Soft skills refer to a very diverse range of abilities such as:
- Analytical thinking
- Leadership skills
- Team-building skills
- Ability to communicate effectively
- Problem-solving skills
- Listening skills
Many people often refer to 'soft skills' as 'people skills' or 'emotional intelligence'. Hard skills are the technical abilities required to do a job or perform a task: essentially they are acquired through training and education programs. Importance of Soft Skills according to psychologist Daniel Coleman, is a combination of competencies that contribute to a person's ability to manage his or herself and relate to other people-matters twice as much as IQ or technical skills in job success.
Results of a recent study on the importance of soft skills indicated that the single most important soft skill for a job candidate to possess was interpersonal skills, followed by written or verbal communication skills and the ability to work under pressure. A constantly changing work environment - due to technology, customer-driven markets, an information-based economy and globalisation that are currently impacting on the structure of the workplace and leading to an increased reliance on, and demand for, soft skills.
Soft skills are not a replacement for hard- or technical-skills. They are, in many instances, complementary, and serve to unlock the potential for highly effective performance in people qualified with the requisite hard skills.
If you ask people around the world what people need to have in order to be good business leaders, you usually get very similar responses. Good business leaders know their industries and their products, have a good strategy, know how to take risks, know how to motivate people, have charisma and know how to negotiate and communicate with people, etc. From this vantage point, you might think a good business leader in one country or culture will probably be a good leader in another country or culture.
Unfortunately, there is no such thing as a global leadership style that works in all countries and cultures. Consider what would have happened if the 2004 U.S. elections had taken place in other countries. There are very few countries besides the U.S. where George W. Bush would have prevailed over John Kerry. Yet he did, because he embodied, to a greater extent than his opponent, the attributes and skills Americans want to see in their leader.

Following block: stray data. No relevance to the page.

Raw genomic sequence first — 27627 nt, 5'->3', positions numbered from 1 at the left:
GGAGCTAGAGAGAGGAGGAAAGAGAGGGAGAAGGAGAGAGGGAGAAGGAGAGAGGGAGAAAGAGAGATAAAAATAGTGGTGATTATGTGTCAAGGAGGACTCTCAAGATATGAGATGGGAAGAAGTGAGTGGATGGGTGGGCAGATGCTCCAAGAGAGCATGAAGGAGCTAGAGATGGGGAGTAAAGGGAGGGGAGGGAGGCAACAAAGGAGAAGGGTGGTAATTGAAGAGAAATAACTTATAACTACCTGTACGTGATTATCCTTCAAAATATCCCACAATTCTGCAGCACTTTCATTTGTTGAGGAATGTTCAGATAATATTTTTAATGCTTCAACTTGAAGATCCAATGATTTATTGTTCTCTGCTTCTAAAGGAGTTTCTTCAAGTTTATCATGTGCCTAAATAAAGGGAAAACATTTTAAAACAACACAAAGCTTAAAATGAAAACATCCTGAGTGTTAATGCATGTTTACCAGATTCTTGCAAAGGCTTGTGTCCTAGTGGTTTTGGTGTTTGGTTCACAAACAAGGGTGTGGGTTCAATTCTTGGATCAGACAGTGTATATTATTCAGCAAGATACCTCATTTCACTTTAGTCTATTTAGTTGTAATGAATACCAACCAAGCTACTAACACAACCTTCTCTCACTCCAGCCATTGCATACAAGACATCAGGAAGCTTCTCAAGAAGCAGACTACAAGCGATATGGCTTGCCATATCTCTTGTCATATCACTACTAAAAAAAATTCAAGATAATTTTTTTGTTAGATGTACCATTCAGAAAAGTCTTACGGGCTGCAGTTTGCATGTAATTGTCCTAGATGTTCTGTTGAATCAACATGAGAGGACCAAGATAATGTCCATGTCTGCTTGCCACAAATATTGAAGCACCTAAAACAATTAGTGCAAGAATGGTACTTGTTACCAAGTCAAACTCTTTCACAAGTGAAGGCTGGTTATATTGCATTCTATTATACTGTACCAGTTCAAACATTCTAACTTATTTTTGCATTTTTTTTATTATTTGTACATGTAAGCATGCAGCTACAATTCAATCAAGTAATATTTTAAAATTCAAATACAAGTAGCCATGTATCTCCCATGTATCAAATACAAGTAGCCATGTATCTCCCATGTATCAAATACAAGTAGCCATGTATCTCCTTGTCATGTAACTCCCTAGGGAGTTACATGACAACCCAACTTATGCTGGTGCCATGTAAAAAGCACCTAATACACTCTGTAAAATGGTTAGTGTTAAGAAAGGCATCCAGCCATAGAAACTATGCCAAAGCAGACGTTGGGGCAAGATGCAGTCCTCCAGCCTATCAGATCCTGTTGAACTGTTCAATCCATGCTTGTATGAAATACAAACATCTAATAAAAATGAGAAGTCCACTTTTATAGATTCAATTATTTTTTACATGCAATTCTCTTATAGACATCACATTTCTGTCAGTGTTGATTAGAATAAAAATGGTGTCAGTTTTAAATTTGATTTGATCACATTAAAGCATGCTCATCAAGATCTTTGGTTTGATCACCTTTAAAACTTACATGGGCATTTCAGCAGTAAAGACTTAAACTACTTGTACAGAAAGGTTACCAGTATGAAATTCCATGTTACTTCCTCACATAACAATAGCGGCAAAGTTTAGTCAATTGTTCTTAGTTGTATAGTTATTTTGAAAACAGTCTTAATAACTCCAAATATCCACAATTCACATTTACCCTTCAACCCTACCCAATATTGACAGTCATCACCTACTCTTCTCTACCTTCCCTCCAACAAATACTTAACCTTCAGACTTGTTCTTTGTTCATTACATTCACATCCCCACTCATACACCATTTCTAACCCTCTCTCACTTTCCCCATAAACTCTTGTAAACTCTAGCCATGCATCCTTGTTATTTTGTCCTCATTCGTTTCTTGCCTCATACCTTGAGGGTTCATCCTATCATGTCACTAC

You will see this difference if you ask people in different cultures or countries to determine the top three skills or attributes they want to see in their leaders. You will see the top three skills expected by Dutch are not the same as the top three skills required by Argentineans, for example.
One key difference is the relative importance of soft skills versus technical skills. Here, soft skills refers to interpersonal / communication / negotiation / conflict resolution / teamwork / managerial skills. Technical skills and soft skills are independent of each other and we can represent them graphically.
In the graph, someone who has high technical skills and low soft skills is in the top left square.
The key question is: what do lines of equal value to the organization look like? The answer is that these lines are quite different depending on the culture or country where this organization has its headquarters. The more hierarchical the country or culture, the more flat lines of equal value to the organization will be. For example, being a good leader in Russia requires, first and foremost, strong technical skills; good soft skills are a bonus, but it does not make a major difference. In Anglo-Saxon countries (which are mildly hierarchical), soft skills matter significantly more than in hierarchical countries, because you cannot force employees to do what you want them to do just because you said so and you are the leader. In these countries, the ability to work well with people is more important. It is even more important in Scandinavian countries, which are quite egalitarian; there, a good leader is primarily someone who has the ability to channel the initiatives and energies of all his or her employees and finds ways to ensure they all move in the same direction.
Keep this point in mind when you work with people coming from other cultures or countries. What they want to see in their leaders may not be what you want to see. Moreover, what they want to see may not be the skills you have been trying to develop throughout your professional life. If you are an expatriate or if your responsibilities include the management of overseas operations, make sure you understand what your employees expect from their leaders – and ask others if you are not sure.
(Reference taken from Google)